( – promoted by buhdydharma )



1. A traffic jam in which no vehicular movement is possible, especially one caused by the blockage of key intersections within a grid of streets.

2. A complete lack of movement or progress resulting in a backup or stagnation:

“the political gridlock that prevented … the President and Congress from moving expeditiously to cut the budget”

gridlockChiefly US


1. (Engineering / Automotive Engineering) obstruction of urban traffic caused by queues of vehicles forming across junctions and causing further queues to form in the intersecting streets

2. a point in a dispute at which no agreement can be reached; deadlock political gridlock


1. to block or obstruct (an area)


Definition: traffic jam

Synonyms: barrier, blockage, bottleneck, clog, congestion, impasse, logjam, obstacle, stoppage


Definition: stalemate, impasse

Synonyms: Catch-22, cessation, checkmate, corner, dead end, dead heat, dilemma, draw, full stop, gridlock


Definition: obstruction, difficulty

Synonyms: Catch-22, albatross, baggage, ball and chain, bar, barrier, catch, check, clog, crimp, cumbrance, deterrent, drag, drawback, encumbrance, excess baggage, foot dragging, glitch, gridlock


Informal term for any attempt to block or delay Senate action on a bill or other matter by debating it at length, by offering numerous procedural motions, or by any other delaying or obstructive actions.

McClatchy, 7/20/2007

Senate Republicans Are Threatening Filibusters to Block More Legislation than Ever Before. “This year Senate Republicans are threatening filibusters to block more legislation than ever before, a pattern that’s rooted in – and could increase – the pettiness and dysfunction in Congress.

Fili-Busted by Detroit Mark, 2/15/2010, Mark has more recent charts on these Filibuster Trends.

End the filibuster in Senate; it has led to minority rule

by Bill Press: 2/1/2010

Until recent years, the filibuster was the exception, not the rule, designed to allow any senator to stop a vote on pending legislation by debating it as long as he wanted. There were only two conditions. The objecting senator had to continue speaking from the podium, without interruption, for the duration of the filibuster – or until 67 senators rose up to stop it: a move called cloture. And the Senate could conduct no other business while the filibuster was under way.

[…] New rules made the filibuster easier to use, but more open to abuse.

[…] And in 1975, the Senate voted to lower the required number of votes needed to end a filibuster from 67 to 60. Ever since then, use of the filibuster has grown steadily from an average once a year in the ’50s, to more than 55 a year in the ’90s. In 2007, the Republican minority invoked the filibuster 112 times, double the number called by Democrats when they were in the minority. In 2008, Republicans upped its use to 139 times.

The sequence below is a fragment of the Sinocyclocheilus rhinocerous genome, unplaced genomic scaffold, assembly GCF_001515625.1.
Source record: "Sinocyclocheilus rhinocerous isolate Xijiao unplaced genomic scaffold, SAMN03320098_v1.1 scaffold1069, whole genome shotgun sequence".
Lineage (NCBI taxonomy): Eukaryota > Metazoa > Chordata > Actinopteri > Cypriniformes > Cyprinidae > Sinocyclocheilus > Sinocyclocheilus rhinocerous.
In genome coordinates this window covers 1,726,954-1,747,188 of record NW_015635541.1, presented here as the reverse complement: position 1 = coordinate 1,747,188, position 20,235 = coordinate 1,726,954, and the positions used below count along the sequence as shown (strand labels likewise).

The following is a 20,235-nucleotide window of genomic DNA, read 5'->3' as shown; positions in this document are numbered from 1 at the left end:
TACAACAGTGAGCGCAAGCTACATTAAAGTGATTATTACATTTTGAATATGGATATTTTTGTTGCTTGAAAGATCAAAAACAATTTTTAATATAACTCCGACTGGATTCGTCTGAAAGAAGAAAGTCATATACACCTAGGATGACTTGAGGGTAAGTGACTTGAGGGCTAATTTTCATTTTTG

Can’t get enough of this Gridlock trend, that’s all the rage?

Well you haven’t known Gridlock, until you’ve tried to break the log-jam, and gotten nowhere:

Gridlock: the Addictive Online game

Instructions: CLICK AND DRAG pieces to move them. Pieces can only be moved forward and backward. Get the blue piece out the exit.

If only breaking the Ice-jam in the Senate, were this “easy”!

But I suppose our Senators like this Catch-22 situation though — probably gives them “Job Security“, without really haven’t to get anything done — So What’s NOT to Like?  (from their perspectives)

Except for maybe those record low Job Approval ratings?

If ONLY We ALL could get paid So Much — for Doing SO Little!


Skip to comment form

    • jamess on February 16, 2010 at 00:31

    our Senators knew HOW

    to play an Online Game!

    also posted on dkos

  1. How 39.7 % of the population was obstructing the desire of 61.3%.

    The senators from AL cancel out the Senators from CA.

    The Senators from Texas cancel the senators from NJ.

    Quite frankly, regarding HCR, I am very ambivalent if I want the Senate version to pass. I think our best bet is for blue states to follow MA as watch the citizen flight from red states.

  2. Just rule by secret decree not reported by lamestream media, or rather business as usual.

    • RUKind on February 17, 2010 at 00:56

    I know your essay is on politics and you have it right.

    On the other hand, the amount of fuel being burned, vehicle depreciation, unnecessary excessive auto insurance, driver fatigue and rage and just plain old lost productivity. That little shot is worth about a million dollars – every hour, every day, twice a day.

    No wonder millions of them tune into Beck and Limbaugh and the crazies.

    I would guess that 80 – 90% of those people could work just as easily from home. I know that when I was managing at Lotus/IBM, I had everyone set up to work from home. Commuting like that is an insane waste fo time and energy.

    As a species, we deserve extinction.

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